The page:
Figure 6.

Effect of gH5 binding to the nucleosome on L-DNA motions. (A) Structure of the chromatosome showing vectors and angles defining the motions of the L-DNAs. The reference coordinate system xyz is shown in Figure 3. The vectors vL1 and vL2 were defined based on selected DNA bases to represent the helical axes of L-DNA1 and L-DNA2, respectively. The double headed arrows show the directionality of the L-DNA motions described by the two angles, γ1 and γ2 (see Materials and Methods for details). (B) Schematic representation of the definition of γ1 and γ2. γ1 is the angle between the xz projection of vL1 or vL2 and the z-axis, whereas γ2 is the angle between the xy projection of vL1 or vL2 and the y axis. (C) Motions of the L-DNAs (L-DNA1 in red and L-DNA2 in blue) along the first two essential dynamics modes of the CMD-trajectory. The data from the simulations of the nucleosome (NUC) and the chromatosome (NUC-gH5B and NUC-gH5A) are shown in the first, second and third columns, respectively. See also Supplementary Figure S6.

Figure 6.

Effect of gH5 binding to the nucleosome on L-DNA motions. (A) Structure of the chromatosome showing vectors and angles defining the motions of the L-DNAs. The reference coordinate system xyz is shown in Figure 3. The vectors vL1 and vL2 were defined based on selected DNA bases to represent the helical axes of L-DNA1 and L-DNA2, respectively. The double headed arrows show the directionality of the L-DNA motions described by the two angles, γ1 and γ2 (see Materials and Methods for details). (B) Schematic representation of the definition of γ1 and γ2. γ1 is the angle between the xz projection of vL1 or vL2 and the z-axis, whereas γ2 is the angle between the xy projection of vL1 or vL2 and the y axis. (C) Motions of the L-DNAs (L-DNA1 in red and L-DNA2 in blue) along the first two essential dynamics modes of the CMD-trajectory. The data from the simulations of the nucleosome (NUC) and the chromatosome (NUC-gH5B and NUC-gH5A) are shown in the first, second and third columns, respectively. See also Supplementary Figure S6.

In the CMD simulation of the free nucleosome, L-DNA1 moved predominantly along a path that is a combination of the two types of motions described by the two angles (Figure 6C, Supplementary Figure S6A). On the other hand, L-DNA2 moved predominantly in the xy plane along mode 1 showing little to no variation of γ1, whereas its motion along mode 2 differed in the 2 independent CMD simulations (Figure 6C, Supplementary Figure S6A).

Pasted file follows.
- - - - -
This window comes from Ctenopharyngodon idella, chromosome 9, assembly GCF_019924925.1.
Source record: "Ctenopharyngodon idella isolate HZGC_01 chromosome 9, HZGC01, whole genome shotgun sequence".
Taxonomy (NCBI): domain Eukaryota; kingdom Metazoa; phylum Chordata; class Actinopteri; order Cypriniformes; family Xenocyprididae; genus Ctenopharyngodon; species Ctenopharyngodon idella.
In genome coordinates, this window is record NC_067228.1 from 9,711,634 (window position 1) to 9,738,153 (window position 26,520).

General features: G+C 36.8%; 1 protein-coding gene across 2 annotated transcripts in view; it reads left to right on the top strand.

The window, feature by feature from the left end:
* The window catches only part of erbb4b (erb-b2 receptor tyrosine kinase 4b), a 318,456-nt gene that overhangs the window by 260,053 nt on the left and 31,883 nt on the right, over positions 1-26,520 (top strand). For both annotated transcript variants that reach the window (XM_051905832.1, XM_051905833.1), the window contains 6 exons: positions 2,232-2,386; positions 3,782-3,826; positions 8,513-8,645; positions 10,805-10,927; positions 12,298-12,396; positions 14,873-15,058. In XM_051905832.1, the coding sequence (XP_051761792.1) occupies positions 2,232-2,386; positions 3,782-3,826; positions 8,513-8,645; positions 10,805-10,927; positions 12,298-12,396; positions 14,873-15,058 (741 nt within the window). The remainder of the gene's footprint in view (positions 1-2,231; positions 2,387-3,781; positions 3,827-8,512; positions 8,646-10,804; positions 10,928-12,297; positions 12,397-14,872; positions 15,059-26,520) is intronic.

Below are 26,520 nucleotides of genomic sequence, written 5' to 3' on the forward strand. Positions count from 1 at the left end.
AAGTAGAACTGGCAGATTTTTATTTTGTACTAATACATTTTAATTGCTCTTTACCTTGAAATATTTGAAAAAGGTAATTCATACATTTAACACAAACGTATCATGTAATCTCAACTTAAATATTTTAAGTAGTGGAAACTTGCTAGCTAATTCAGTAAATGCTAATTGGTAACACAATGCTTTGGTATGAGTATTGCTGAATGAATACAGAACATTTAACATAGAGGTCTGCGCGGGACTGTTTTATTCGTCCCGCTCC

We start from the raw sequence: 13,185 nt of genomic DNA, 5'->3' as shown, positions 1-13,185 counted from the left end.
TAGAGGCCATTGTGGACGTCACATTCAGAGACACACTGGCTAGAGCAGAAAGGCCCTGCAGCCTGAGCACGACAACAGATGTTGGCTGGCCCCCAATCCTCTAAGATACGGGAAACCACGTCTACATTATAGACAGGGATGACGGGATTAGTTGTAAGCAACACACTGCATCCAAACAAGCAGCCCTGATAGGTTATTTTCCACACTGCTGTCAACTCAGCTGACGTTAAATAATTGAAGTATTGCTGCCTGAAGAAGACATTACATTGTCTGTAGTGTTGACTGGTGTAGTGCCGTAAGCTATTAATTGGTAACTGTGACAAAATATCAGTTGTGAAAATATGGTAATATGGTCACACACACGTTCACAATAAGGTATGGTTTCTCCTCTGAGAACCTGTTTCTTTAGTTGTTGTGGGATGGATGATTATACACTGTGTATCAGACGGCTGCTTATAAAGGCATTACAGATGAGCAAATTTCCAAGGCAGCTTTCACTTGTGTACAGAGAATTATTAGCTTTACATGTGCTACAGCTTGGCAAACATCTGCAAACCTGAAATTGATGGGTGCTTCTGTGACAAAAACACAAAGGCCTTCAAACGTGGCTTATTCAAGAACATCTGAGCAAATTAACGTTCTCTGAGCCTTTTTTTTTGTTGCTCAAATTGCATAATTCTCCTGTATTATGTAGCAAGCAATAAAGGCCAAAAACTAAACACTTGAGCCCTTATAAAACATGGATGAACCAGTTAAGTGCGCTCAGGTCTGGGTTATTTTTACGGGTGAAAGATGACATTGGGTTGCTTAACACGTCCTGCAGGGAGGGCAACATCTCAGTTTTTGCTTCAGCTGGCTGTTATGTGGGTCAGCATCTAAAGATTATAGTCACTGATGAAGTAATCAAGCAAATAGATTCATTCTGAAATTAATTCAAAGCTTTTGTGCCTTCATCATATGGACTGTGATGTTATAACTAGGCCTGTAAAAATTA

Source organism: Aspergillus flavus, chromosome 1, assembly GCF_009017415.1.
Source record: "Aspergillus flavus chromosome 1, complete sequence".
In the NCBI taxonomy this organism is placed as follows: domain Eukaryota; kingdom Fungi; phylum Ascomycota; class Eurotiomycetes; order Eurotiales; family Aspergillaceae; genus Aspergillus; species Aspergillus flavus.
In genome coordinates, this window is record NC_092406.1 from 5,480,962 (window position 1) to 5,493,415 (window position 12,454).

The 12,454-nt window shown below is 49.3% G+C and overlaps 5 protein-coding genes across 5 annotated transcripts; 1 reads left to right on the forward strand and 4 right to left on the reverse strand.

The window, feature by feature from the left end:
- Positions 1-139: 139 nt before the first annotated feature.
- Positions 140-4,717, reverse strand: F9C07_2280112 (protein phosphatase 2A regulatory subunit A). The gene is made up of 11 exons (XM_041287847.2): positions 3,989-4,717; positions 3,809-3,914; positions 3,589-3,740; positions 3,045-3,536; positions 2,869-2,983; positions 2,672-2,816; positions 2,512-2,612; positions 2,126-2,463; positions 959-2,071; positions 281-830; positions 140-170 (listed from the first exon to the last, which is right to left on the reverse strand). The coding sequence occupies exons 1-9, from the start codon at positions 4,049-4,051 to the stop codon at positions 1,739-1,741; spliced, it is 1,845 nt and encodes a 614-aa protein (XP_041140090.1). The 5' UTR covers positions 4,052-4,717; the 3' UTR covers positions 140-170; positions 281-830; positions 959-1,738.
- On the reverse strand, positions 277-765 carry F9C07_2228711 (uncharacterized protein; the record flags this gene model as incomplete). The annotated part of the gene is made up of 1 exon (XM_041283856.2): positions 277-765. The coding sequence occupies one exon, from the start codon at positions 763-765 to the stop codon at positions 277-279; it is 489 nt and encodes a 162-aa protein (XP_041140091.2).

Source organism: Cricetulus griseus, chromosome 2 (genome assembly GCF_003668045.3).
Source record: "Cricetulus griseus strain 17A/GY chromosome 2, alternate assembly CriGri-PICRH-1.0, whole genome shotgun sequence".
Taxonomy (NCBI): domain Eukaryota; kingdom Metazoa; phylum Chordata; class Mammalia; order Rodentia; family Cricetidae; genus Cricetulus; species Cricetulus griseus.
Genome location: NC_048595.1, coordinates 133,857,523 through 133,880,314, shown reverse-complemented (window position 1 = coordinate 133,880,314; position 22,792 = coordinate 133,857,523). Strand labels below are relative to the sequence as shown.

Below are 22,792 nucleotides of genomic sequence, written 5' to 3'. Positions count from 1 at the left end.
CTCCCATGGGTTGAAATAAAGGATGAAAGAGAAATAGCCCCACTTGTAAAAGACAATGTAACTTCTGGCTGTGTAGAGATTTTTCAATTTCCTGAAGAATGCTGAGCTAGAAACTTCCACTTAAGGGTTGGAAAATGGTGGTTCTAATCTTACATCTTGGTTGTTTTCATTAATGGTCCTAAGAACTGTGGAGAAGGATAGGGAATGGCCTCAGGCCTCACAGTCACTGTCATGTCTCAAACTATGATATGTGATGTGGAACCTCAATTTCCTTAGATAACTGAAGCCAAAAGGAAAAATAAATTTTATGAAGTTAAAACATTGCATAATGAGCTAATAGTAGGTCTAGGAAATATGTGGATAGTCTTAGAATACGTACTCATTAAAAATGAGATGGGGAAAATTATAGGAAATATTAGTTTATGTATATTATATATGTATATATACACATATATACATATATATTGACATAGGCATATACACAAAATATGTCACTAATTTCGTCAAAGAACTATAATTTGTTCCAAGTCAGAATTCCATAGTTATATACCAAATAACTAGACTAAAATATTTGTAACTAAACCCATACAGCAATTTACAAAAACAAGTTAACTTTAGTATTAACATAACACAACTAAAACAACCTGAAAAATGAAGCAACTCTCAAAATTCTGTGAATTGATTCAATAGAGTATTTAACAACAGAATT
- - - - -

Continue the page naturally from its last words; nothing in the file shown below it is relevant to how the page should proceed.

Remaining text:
In CMD simulations of the chromatosome, a clear separation between the xy and xz motions along different modes was not observed (Figure 6D, E and Supplementary Figure S6). Both L-DNAs sampled predominantly a combined path along all modes, suggesting that the presence of the LH alters the relative timescales of these motions. Interestingly, the closed gH5B conformation only marginally reduced the amplitude of the L-DNA motions (Figure 6D, Supplementary Figure S6B). In contrast, the open gH5A conformation suppressed greatly the L-DNA1 motion (Figure 6E, Supplementary Figure S6C, D and E). These findings are in agreement with the observation that gH5A showed less flexibility in its orientation when bound to the nucleosome compared to gH5B (Figure 3), providing further support for the induced fit mechanism described in previous paragraphs. The selective suppression of L-DNA1 in the fully bound gH5-nucleosome complex in the off-dyad configuration, has important implications for the assembly of higher-order chromatin structures (3) and it is analogous to the proposed change in DNA dynamics upon core histone protein binding in the nucleosome (67). Interestingly, our L-DNAs are asymmetric in sequence, L-DNA2 having a higher GC content, and we observed asymmetric dynamics of the L-DNAs (Figure 6A, Supplementary Figure S6A). These findings are in agreement with a recent study showing L-DNA sequence dependent, asymmetric flexibility and unwrapping of the nucleosome (68).